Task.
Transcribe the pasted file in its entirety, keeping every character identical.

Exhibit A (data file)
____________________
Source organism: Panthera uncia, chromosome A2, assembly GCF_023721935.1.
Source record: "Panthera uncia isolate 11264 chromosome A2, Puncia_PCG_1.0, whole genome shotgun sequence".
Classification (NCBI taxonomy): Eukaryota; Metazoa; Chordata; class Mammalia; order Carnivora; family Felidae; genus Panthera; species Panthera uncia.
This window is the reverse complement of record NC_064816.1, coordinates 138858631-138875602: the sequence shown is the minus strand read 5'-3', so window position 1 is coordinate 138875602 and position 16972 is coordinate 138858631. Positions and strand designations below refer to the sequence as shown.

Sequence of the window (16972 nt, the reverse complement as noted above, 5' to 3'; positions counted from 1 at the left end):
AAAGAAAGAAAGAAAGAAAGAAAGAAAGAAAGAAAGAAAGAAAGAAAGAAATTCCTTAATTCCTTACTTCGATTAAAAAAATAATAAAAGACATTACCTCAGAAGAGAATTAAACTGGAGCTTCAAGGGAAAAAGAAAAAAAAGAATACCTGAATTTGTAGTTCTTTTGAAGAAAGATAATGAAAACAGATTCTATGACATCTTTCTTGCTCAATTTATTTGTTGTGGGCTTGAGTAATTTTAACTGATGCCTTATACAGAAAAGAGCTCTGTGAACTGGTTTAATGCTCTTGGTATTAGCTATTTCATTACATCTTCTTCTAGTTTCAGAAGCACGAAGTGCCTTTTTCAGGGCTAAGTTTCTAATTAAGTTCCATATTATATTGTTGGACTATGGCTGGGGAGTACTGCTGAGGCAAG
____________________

Source organism: Panthera uncia, chromosome A2, assembly GCF_023721935.1.
Source record: "Panthera uncia isolate 11264 chromosome A2, Puncia_PCG_1.0, whole genome shotgun sequence".
Classification (NCBI taxonomy): Eukaryota; Metazoa; Chordata; class Mammalia; order Carnivora; family Felidae; genus Panthera; species Panthera uncia.
This window is the reverse complement of record NC_064816.1, coordinates 138858631-138875602: the sequence shown is the minus strand read 5'-3', so window position 1 is coordinate 138875602 and position 16972 is coordinate 138858631. Positions and strand designations below refer to the sequence as shown.

Sequence of the window (16972 nt, the reverse complement as noted above, 5' to 3'; positions counted from 1 at the left end):
AAAGAAAGAAAGAAAGAAAGAAAGAAAGAAAGAAAGAAAGAAAGAAAGAAATTCCTTAATTCCTTACTTCGATTAAAAAAATAATAAAAGACATTACCTCAGAAGAGAATTAAACTGGAGCTTCAAGGGAAAAAGAAAAAAAAGAATACCTGAATTTGTAGTTCTTTTGAAGAAAGATAATGAAAACAGATTCTATGACATCTTTCTTGCTCAATTTATTTGTTGTGGGCTTGAGTAATTTTAACTGATGCCTTATACAGAAAAGAGCTCTGTGAACTGGTTTAATGCTCTTGGTATTAGCTATTTCATTACATCTTCTTCTAGTTTCAGAAGCACGAAGTGCCTTTTTCAGGGCTAAGTTTCTAATTAAGTTCCATATTATATTGTTGGACTATGGCTGGGGAGTACTGCTGAGGCAAG